Some species of traditional herbal medicine has a history of use, most traditional natural herbs have been used for various diseases such as diabetes, hypertension, and obesity. Among them, Passiflora incarnata L. is a traditional natural medicine, flowers as well as berries, roots, and leaves have been used as a medicine. It has been used as a natural medicine for the treatment of insomnia and anxiety for a longtime in Europe, and it has been used primarily for sedation tea in North America. Moreover, Passiflora incarnata L. is widely used anti-asthmatic, analgesic and sedation in Brazil. In other words, Passiflora incarnata L. has been used to treat a sedative, dysmenorrhea, insomnia, cancer, etc. in many countries. Present review of the plants showed a wide range of pharmacological activity in anxiolytic relax the clinical disease, such as anti-inflammatory, anxiety and antioxidant. In addition, Passiflora incarnata L. affects menopause symptoms such as vasomotor symptoms, insomnia, and depression. This review aims to provide the latest information on specific functional components of Passiflora incarnata L. especially the results of clinical trials will provide new insights into opportunities for the future development of natural medicines and doors will be used for purposes of analysis.
Herbal medicine using natural ingredients for medicinal purposes have the potential to cure or even prevent disease, provided they are first carefully researched and analyzed in a clinical setting. Recently, interest in herbal medicine is increasing for its purported health benefits such as weight loss and overall well-being. Increased usage of herbal medicines suggests consumers feel they are harmless and safe. Herbal medicine is mostly used to treat such common ailments as menopausal symptoms, asthma, insomnia, and even cancer. The Passiflora incarnata L., referred to as “passion flower”, consists of approximately 400 species in Brazil, other parts of the tropical Americas, Asia, and Australia. Its fruit and flower contain components such as tannins, coumarin alkaloids, flavonoids, tyrosine, and glycine. Therefore, Passiflora incarnata L. extract has already been used for anxiety, erethism, neuralgia, and insomnia in Europe and South America. The extract has been tested in various clinical trials for insomnia, nervousness, and various cancers. There was no severe complication found in clinical trials, and it is listed that it is possible to use it as a food material in Ministry of Food and Drug Safety in Korea. This review paper will highlight the various effects of Passiflora incarnata L. extract.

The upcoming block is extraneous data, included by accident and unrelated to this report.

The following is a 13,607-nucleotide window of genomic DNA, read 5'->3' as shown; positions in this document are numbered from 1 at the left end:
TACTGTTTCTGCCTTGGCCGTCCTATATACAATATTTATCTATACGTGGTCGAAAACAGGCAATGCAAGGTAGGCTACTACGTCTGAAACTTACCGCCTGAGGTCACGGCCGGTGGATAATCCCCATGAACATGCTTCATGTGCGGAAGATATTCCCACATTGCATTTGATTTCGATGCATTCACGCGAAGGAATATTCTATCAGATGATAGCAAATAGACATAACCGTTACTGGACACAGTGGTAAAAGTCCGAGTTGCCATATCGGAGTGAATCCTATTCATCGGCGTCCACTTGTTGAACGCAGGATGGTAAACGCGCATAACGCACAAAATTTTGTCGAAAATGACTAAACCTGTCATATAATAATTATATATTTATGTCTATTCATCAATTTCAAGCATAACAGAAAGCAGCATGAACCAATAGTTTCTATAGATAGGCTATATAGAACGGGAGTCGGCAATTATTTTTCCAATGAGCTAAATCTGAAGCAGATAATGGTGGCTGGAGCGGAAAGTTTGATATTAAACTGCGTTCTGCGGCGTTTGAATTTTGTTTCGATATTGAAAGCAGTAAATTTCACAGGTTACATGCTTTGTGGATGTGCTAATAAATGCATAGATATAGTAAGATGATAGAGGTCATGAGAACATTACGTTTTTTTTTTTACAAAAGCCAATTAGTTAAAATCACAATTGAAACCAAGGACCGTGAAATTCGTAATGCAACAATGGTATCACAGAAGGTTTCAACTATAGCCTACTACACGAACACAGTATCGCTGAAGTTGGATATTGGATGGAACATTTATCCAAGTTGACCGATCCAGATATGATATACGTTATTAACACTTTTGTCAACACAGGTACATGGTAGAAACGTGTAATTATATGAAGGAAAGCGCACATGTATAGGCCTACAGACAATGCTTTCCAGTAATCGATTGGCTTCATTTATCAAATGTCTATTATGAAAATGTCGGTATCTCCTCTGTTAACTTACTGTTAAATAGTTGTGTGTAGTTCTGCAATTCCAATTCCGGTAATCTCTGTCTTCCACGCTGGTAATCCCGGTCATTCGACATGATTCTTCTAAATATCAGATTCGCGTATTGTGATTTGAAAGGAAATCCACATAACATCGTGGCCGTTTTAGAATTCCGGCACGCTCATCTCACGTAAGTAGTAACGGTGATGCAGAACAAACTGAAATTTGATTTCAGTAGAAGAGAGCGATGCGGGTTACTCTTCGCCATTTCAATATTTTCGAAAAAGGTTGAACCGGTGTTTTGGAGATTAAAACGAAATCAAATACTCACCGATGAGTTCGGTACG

Insomnia, or sleep disturbance, is a sleep disorder symptom characterized by difficulty in falling sleep or maintaining sleep, resulting in a “short” or “shallow” sleep. As a symptom, it causes problems with the quantity or quality of sleep, and chronic insomnia is associated with headaches, depression, anxiety disorders, and other health problems. Traditionally, Passiflora incarnata L. is a plant that has been used to treat insomnia. Several studies have shown clinically relevant benefits of Passiflora incarnata L. for insomnia treatment. In one double-blind, placebo-controlled study, 41 participants (18–35 years) drank a cup of tea made with Passiflora incarnata L. and wrote in a sleep diary for seven days and 10 of these participant underwent overnight polysomnography on the last night. Analyzing the sleep diary, sleep quality was significantly better in the tea-drinking group compared to the placebo group (t = 2.70, P < 0.01). This study shows that Passiflora incarnata L. has a potential effect on quality of sleep.8